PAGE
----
Give your plants a physical checkup before spring arrives
Sam Green/The Journal
We’ll be planting hanging baskets this week, and the first perennials have gone into the ground at the garden center. But for now, it’s still February and the snow is still flying. So what is there to do for your garden? The simple answer is – lots!
First, some outdoor maintenance is in order. Be sure to knock the snow off those evergreens, trees and other shrubs that need it when we have storms. The weight of the recent moisture-laden snows that we have had has bent many plants in the area to the ground. If the snow has caused breakage, prune the damaged branches back now. It’s better to get them off than to let them cause further damage. You can also thin out old, overgrown shrubs during the late winter. Late February or early March is the best time to prune because the plants are dormant, and it will encourage healthier and better-looking shrubs in the spring as they begin to grow. Vines that bear fruit can be pruned too. Prune back by as much as half their length and try to do it on a day when temperatures are above 32 degrees.
Check your perennials and bulbs for frost heaves – if the plants or bulbs have heaved out of the ground, gently replace or replant them. You might also want to check for the first blooms of spring. Crocus and daffodils are already popping in some protected areas in my yard. Also check your stored bulbs again this month. Discard any that have begun to rot.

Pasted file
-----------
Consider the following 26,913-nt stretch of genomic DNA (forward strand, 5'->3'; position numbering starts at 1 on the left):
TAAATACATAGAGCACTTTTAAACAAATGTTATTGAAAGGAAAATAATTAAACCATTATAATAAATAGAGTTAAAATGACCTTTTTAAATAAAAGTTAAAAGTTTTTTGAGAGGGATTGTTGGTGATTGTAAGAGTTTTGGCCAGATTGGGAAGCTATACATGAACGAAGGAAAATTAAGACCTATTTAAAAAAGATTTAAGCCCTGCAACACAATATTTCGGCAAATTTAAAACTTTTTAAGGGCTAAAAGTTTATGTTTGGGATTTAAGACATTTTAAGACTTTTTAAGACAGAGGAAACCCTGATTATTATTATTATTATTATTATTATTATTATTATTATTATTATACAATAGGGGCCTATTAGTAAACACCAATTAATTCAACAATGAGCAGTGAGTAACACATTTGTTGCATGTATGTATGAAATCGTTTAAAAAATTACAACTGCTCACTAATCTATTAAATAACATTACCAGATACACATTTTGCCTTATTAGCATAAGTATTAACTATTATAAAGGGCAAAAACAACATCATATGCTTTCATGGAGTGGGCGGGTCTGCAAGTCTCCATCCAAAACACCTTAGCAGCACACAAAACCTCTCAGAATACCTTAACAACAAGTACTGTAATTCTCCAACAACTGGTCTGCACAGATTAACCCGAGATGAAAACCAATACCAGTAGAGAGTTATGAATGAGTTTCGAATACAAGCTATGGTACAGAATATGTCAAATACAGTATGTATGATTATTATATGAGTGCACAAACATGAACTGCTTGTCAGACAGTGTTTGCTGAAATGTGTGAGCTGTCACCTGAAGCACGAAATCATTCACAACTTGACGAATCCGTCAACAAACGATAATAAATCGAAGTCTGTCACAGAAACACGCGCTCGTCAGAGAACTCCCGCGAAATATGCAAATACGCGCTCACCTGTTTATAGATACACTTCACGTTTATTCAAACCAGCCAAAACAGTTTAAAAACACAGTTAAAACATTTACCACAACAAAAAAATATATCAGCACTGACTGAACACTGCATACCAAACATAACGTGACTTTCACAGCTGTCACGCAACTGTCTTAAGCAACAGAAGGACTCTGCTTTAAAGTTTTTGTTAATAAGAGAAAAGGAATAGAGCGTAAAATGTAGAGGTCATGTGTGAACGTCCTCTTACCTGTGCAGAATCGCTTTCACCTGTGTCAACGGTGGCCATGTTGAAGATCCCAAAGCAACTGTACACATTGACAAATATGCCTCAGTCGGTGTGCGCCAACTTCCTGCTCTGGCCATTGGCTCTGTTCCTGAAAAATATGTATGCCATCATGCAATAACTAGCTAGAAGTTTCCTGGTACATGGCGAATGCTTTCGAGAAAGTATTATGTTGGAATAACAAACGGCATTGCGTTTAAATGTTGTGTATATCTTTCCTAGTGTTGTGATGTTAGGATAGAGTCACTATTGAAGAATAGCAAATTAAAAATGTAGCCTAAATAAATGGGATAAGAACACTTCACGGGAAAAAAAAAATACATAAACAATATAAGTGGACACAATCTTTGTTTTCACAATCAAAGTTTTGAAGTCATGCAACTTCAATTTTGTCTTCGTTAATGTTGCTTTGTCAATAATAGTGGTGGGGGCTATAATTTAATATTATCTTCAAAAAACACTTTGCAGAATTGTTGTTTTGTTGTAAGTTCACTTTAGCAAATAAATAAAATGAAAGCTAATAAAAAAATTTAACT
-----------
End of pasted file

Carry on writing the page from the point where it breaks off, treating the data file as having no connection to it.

When thinking about your landscaping plans for spring, especially if you are planning to re-do your landscaping or remove or replace some of it, try to incorporate your lifestyle and home into your plans. So often landscaping is planned only from the perspective of a passerby, but your landscaping should be pleasing to those inside your home as well. Why look at the back of a shrub or hedge when sitting in your living room? Think about planting some bulbs, annuals or perennials on the inside of your foundation shrubbery if there is room, as well as on the outside, if you have windows or patio doors that view onto that area. They will thrive in the protected space and you will get the added bonus of seeing the first blooms of spring earlier and from the comfort of your home.
Begin to think about starting any seeds indoors that you wish to have ready to transplant outside early in the season. Peppers take the longest and should be started soon, but other seeds can wait for a bit. Six to eight weeks before planting date outside is plenty of time and a cold frame is a great way to extend your growing season. These can be easily and inexpensively built and will protect your seeds and tender plants and can also be used to force bulbs and harden off your seedlings later in the season.
If you have a vegetable garden, why not try one new variety this year? Why not plant something you’ve never planted before or something you’ve never cooked or even eaten before? Each year, there are new varieties introduced, some of which are quickly become gardening standards based on their performance in the garden. Check your local garden center for either the seeds to start now, or the seedlings closer to planting time. You might be surprised and like the new variety better than what you have been growing all along! Some are just unusual and fun to try, especially if you have children. For a minimal investment into the plants or seeds, you may find something that becomes a family favorite.
Use these last snowy of winter to make your spring gardening plans. Warm weather will be here before you know it and it will once again be time to dig in the dirt. With the abundance of water this year, it’s going to be a great gardening season!
Gail Vanik can be reached at 970-565-8274 or by email at firstname.lastname@example.org.